Saturday, June 27, 2009

Comparative Constitutional Law & Literature: Robson's Saturday Evening Review

"What is a Constitutional Epic?" Penelope Pether asks in her piece Comparative Constitutional Epics, 21 Law & Literature 16 (2009) and available on ssrn here.  Pether (pictured below) is one of the leading lights of the discipline loosely known as law and literature, but her work is uniquely devoted to constitutional theory and to comparative constitutional doctrine.  In this essay, she considers not only Robert Cover's classic article "Nomos and Narrative," but the rereading by Con Law Prof (and newly named Dean of Yale Law School) Robert Post in which Post discerns:

both Cover’s failure to register that every nomos is jurispathic of others, and his “skeptic[ism] of a jurisgenerative politics” of public reason, he does not perceive that if indeed Cover’sromantic hope is for a heteroglossic republic of nomoi, as some among Cover’s glossators
have held it to be,it is blood kin to his own students’ contemporary civic republicanism. Such is the horizon of the inheritors of the death of law, the faithful of popular Constitutionalism.


Id. at 108. 

Pether She also trenchantly analyzes  - - - as a Constitutional Epic - - - "the massive, three-volume public version of the Report of the Events Relating to Maher Arar, produced by the Commission of Inquiry into the Actions of Canadian Officials in Relation to Maher Arar,a Canadian national of Syrian birth who was, with the cooperation of the Canadian authorities, arrested and detained by the United States in New
York while lawfully in transit through Kennedy Airport, and “extraordinarily rendered,” to Syria, where he was imprisoned, tortured, and otherwise mistreated, even though, as the Commissioner reported, 'there is nothing to indicate that Mr. Arar committed an offense or that his activities constitute a threat to the activities of Canada.' "  Id. at 114.  She reads this Report against the United States Supreme Court's opinion in Arar v. Ascroft.  And in the Australian context, she reads Bringing Them Home, the Report of the Australian Human Rights and Opportunity Commission’s National Inquiry into the Separation of Aboriginal and Torres Strait Islander Children from Their Families, in conjunction with the Australia High Court's judgment in Kruger v. Commonwealth (The Stolen Generations case).  In both instances, the "positivist" and narrow interpretations of constitutional law, she argues, are undermined by what she terms the "factions" of the reports.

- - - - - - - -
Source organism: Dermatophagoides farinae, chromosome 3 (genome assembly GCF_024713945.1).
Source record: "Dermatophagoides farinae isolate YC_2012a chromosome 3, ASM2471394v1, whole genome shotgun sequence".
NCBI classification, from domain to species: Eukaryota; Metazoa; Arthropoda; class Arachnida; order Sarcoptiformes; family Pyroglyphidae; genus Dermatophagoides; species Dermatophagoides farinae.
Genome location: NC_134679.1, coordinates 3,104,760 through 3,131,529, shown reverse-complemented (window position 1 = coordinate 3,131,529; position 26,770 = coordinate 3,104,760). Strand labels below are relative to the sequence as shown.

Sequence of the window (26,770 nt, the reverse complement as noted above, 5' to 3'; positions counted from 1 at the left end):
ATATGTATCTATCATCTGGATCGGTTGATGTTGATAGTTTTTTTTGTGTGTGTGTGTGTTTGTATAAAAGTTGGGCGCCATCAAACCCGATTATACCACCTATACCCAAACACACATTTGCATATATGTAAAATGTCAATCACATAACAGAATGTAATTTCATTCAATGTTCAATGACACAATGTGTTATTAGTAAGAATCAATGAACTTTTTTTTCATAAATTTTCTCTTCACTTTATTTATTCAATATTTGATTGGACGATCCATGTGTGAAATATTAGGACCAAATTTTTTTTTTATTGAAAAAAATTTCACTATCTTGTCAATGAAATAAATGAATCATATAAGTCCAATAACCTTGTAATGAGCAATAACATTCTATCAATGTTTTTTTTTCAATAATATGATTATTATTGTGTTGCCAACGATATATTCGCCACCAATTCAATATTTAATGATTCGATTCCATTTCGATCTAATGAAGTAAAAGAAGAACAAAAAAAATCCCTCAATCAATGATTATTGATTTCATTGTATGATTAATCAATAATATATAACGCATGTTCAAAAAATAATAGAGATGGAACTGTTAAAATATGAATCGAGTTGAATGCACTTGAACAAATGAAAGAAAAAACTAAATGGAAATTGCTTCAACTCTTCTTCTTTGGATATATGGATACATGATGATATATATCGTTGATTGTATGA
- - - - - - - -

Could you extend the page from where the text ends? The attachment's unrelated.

Pether's discussion of these reports made me a bit less cynical about government reports and made me contemplate the ability of these documents to become "constitutional epics."  As we ponder the Obama Administration's response to what might be broadly named the "torture memos controversies," Pether's arguments are worth considering.  If, as she writes, "constitutional epics" express the range of our constitutional commitments, then surely they are grounds for generating profound insights about constitutional law.


RR

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